Today’s N&O discusses North Carolina’s growing debt – to the Federal Government for unemployment benefits.
North Carolina’s high unemployment rate has stuck the state with $1.4 billion in debt – money that officials don’t know how they’ll pay back.
It gets worse. The debt is still rising.
The problem is that with about one-half million people out of work, the state has more unemployment claims than it can pay. So it has been borrowing from the federal government since February, sometimes as much as $20 million a day.
The tally will rise to at least $2 billion by the end of the year, said David Clegg, deputy chairman and chief operating officer of the N.C. Employment Security Commission. Next year, depending on the economy, could add another $2 billion to the tab, he said.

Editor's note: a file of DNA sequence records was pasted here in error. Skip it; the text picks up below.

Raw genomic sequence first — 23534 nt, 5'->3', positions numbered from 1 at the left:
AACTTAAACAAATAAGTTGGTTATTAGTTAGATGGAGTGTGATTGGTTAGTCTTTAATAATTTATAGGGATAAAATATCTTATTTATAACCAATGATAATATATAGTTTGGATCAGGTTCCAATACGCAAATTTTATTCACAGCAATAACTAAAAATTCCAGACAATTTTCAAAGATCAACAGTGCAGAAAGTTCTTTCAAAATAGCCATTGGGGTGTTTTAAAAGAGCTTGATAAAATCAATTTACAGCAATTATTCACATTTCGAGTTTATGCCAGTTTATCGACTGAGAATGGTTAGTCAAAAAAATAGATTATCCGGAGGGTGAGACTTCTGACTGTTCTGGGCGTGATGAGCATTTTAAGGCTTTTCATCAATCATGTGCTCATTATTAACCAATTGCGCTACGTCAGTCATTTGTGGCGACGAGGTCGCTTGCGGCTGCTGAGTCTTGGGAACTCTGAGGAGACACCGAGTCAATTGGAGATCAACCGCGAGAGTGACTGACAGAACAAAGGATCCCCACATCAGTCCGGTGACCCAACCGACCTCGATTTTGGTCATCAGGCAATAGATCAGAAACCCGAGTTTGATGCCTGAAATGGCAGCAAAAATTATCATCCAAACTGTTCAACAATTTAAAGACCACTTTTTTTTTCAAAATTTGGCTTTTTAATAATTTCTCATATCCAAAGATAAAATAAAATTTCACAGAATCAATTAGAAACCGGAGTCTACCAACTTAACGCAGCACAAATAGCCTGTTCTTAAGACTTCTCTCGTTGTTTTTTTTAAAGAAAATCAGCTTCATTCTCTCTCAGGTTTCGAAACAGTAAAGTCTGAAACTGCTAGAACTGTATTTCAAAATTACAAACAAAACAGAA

I wrote recently about North Carolina state and local governments’ debt problems. In that report, the latest reported unemployment benefit debt owed to the federal government totalled $925 million as of September. Based on today’s article, that total has risen half a billion in just a couple of months.
What is even more discouraging is that the state appears to have no plan how to pay back the Feds. Officials seem to be hoping that the federal government forgives at least part of the loan, but they fail to comment where they believe the federal government will come up with the money.